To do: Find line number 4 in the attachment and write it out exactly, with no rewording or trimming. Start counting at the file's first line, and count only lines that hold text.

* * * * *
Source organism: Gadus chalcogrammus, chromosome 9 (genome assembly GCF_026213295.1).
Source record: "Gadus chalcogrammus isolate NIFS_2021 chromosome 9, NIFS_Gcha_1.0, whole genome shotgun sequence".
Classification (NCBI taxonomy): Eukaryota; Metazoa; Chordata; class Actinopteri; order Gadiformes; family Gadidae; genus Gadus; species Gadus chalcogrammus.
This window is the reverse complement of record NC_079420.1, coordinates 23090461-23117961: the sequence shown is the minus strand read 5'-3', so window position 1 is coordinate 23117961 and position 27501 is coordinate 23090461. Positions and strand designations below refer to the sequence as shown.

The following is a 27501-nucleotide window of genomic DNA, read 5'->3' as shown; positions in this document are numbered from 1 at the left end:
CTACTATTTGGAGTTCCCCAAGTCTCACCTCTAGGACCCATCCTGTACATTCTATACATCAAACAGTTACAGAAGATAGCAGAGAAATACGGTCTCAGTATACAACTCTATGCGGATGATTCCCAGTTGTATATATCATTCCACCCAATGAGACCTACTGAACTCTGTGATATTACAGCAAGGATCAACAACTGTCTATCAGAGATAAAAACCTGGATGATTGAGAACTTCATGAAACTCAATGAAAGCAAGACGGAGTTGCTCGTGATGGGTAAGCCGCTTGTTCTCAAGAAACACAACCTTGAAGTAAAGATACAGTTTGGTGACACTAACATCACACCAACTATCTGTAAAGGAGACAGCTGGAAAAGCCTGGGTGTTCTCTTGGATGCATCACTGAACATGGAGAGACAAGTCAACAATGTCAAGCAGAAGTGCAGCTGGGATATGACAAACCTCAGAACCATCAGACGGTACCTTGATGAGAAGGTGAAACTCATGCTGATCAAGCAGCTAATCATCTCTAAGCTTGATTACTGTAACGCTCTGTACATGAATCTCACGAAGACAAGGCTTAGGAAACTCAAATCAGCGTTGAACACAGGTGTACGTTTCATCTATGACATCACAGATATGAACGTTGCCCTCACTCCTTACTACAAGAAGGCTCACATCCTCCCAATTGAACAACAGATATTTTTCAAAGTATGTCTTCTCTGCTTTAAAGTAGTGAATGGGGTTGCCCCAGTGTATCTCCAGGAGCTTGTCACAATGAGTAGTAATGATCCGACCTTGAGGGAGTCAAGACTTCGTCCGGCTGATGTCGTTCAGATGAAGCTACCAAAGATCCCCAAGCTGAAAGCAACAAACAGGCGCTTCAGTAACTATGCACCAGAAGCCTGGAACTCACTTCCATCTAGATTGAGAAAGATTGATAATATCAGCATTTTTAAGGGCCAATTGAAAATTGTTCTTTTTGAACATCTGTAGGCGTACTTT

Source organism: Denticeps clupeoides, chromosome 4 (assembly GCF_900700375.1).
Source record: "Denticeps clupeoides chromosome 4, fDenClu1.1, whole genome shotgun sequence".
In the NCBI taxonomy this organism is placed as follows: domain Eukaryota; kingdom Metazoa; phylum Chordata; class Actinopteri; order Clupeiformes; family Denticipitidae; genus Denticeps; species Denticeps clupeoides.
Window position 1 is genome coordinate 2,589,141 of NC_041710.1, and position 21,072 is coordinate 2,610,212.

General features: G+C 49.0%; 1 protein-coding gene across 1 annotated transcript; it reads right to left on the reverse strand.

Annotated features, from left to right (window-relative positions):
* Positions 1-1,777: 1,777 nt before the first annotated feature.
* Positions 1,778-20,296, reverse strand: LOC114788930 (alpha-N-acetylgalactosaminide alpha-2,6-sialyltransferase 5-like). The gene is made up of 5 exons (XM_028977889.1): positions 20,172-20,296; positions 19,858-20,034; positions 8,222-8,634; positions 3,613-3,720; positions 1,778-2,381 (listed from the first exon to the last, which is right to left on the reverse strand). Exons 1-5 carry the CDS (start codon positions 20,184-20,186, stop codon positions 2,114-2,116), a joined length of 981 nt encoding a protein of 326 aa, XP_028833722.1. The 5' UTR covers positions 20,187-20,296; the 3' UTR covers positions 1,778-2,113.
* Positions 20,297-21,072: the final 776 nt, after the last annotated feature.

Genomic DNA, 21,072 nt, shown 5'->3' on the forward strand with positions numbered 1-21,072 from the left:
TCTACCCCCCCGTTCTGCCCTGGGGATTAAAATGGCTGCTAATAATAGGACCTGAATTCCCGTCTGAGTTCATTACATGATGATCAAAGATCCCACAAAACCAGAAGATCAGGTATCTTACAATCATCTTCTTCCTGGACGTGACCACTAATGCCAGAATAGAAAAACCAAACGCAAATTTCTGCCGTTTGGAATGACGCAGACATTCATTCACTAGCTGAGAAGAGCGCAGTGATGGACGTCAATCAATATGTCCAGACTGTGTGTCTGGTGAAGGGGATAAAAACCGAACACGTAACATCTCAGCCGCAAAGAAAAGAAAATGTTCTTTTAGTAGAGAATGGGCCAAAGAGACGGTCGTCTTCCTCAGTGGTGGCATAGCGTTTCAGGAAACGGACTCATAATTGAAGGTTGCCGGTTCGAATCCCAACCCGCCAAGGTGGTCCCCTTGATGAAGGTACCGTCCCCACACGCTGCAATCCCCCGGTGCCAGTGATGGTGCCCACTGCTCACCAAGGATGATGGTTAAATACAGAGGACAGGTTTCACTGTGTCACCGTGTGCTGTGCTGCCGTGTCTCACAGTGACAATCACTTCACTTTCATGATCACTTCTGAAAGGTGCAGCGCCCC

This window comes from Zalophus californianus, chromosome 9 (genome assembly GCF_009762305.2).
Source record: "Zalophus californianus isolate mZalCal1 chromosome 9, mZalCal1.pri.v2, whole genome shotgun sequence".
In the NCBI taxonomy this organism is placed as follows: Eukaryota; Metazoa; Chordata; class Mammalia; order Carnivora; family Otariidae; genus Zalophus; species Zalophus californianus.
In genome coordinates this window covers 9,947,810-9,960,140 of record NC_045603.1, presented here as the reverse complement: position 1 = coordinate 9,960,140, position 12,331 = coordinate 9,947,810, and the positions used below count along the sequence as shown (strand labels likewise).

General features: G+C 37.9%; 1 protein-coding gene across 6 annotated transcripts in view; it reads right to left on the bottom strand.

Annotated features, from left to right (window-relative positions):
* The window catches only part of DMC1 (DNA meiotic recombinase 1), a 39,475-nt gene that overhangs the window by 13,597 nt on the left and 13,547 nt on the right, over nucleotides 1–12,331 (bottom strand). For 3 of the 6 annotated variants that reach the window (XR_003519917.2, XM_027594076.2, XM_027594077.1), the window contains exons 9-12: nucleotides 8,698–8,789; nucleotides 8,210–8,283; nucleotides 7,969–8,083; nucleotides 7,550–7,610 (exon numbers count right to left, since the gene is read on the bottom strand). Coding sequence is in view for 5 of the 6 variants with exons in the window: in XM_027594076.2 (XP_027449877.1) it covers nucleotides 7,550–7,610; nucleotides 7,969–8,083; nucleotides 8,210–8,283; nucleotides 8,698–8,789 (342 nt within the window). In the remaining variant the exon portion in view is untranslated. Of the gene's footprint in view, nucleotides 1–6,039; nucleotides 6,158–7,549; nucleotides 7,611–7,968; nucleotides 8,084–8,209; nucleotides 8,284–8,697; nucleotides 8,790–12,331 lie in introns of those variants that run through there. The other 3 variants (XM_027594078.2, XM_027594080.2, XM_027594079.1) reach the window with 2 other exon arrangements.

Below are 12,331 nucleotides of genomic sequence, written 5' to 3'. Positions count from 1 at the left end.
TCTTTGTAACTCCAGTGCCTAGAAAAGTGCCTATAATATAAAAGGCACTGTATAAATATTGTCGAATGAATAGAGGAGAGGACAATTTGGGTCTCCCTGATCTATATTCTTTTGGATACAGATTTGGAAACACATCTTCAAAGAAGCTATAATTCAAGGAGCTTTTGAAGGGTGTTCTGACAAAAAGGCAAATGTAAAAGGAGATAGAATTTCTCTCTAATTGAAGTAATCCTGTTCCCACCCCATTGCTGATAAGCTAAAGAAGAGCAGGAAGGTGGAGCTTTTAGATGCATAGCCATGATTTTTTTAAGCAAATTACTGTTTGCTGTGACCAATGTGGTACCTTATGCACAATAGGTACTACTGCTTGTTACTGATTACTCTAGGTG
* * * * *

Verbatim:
This window is the reverse complement of record NC_079420.1, coordinates 23090461-23117961: the sequence shown is the minus strand read 5'-3', so window position 1 is coordinate 23117961 and position 27501 is coordinate 23090461. Positions and strand designations below refer to the sequence as shown.